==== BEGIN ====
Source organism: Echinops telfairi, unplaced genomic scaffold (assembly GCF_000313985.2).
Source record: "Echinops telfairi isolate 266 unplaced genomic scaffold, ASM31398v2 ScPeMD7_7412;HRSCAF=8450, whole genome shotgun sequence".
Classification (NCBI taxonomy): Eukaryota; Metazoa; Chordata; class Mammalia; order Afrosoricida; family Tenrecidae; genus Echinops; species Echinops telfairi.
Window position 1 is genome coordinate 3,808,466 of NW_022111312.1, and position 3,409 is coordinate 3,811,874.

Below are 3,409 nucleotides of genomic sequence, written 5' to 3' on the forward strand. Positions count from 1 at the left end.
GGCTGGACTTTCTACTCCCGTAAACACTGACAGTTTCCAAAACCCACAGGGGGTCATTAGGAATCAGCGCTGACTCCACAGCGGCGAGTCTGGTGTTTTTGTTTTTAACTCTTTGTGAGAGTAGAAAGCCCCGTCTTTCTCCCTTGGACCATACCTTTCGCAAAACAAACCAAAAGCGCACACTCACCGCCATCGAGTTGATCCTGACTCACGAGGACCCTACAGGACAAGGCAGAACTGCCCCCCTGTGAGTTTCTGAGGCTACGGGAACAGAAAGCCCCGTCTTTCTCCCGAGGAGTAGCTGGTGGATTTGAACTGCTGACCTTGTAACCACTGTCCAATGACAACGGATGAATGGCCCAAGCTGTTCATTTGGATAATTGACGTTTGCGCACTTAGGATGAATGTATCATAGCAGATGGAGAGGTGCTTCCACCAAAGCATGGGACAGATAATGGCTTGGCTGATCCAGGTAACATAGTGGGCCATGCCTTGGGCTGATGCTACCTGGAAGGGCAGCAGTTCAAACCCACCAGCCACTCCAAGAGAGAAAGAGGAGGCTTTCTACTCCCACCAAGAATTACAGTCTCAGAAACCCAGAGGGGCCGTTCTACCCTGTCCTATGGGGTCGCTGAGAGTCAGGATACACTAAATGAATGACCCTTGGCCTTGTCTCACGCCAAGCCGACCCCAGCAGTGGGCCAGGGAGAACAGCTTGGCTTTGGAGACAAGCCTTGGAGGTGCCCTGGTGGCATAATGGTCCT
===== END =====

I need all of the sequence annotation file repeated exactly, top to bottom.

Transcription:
Source organism: Echinops telfairi, unplaced genomic scaffold (assembly GCF_000313985.2).
Source record: "Echinops telfairi isolate 266 unplaced genomic scaffold, ASM31398v2 ScPeMD7_7412;HRSCAF=8450, whole genome shotgun sequence".
Classification (NCBI taxonomy): Eukaryota; Metazoa; Chordata; class Mammalia; order Afrosoricida; family Tenrecidae; genus Echinops; species Echinops telfairi.
Window position 1 is genome coordinate 3,808,466 of NW_022111312.1, and position 3,409 is coordinate 3,811,874.

Below are 3,409 nucleotides of genomic sequence, written 5' to 3' on the forward strand. Positions count from 1 at the left end.
GGCTGGACTTTCTACTCCCGTAAACACTGACAGTTTCCAAAACCCACAGGGGGTCATTAGGAATCAGCGCTGACTCCACAGCGGCGAGTCTGGTGTTTTTGTTTTTAACTCTTTGTGAGAGTAGAAAGCCCCGTCTTTCTCCCTTGGACCATACCTTTCGCAAAACAAACCAAAAGCGCACACTCACCGCCATCGAGTTGATCCTGACTCACGAGGACCCTACAGGACAAGGCAGAACTGCCCCCCTGTGAGTTTCTGAGGCTACGGGAACAGAAAGCCCCGTCTTTCTCCCGAGGAGTAGCTGGTGGATTTGAACTGCTGACCTTGTAACCACTGTCCAATGACAACGGATGAATGGCCCAAGCTGTTCATTTGGATAATTGACGTTTGCGCACTTAGGATGAATGTATCATAGCAGATGGAGAGGTGCTTCCACCAAAGCATGGGACAGATAATGGCTTGGCTGATCCAGGTAACATAGTGGGCCATGCCTTGGGCTGATGCTACCTGGAAGGGCAGCAGTTCAAACCCACCAGCCACTCCAAGAGAGAAAGAGGAGGCTTTCTACTCCCACCAAGAATTACAGTCTCAGAAACCCAGAGGGGCCGTTCTACCCTGTCCTATGGGGTCGCTGAGAGTCAGGATACACTAAATGAATGACCCTTGGCCTTGTCTCACGCCAAGCCGACCCCAGCAGTGGGCCAGGGAGAACAGCTTGGCTTTGGAGACAAGCCTTGGAGGTGCCCTGGTGGCATAATGGTCCT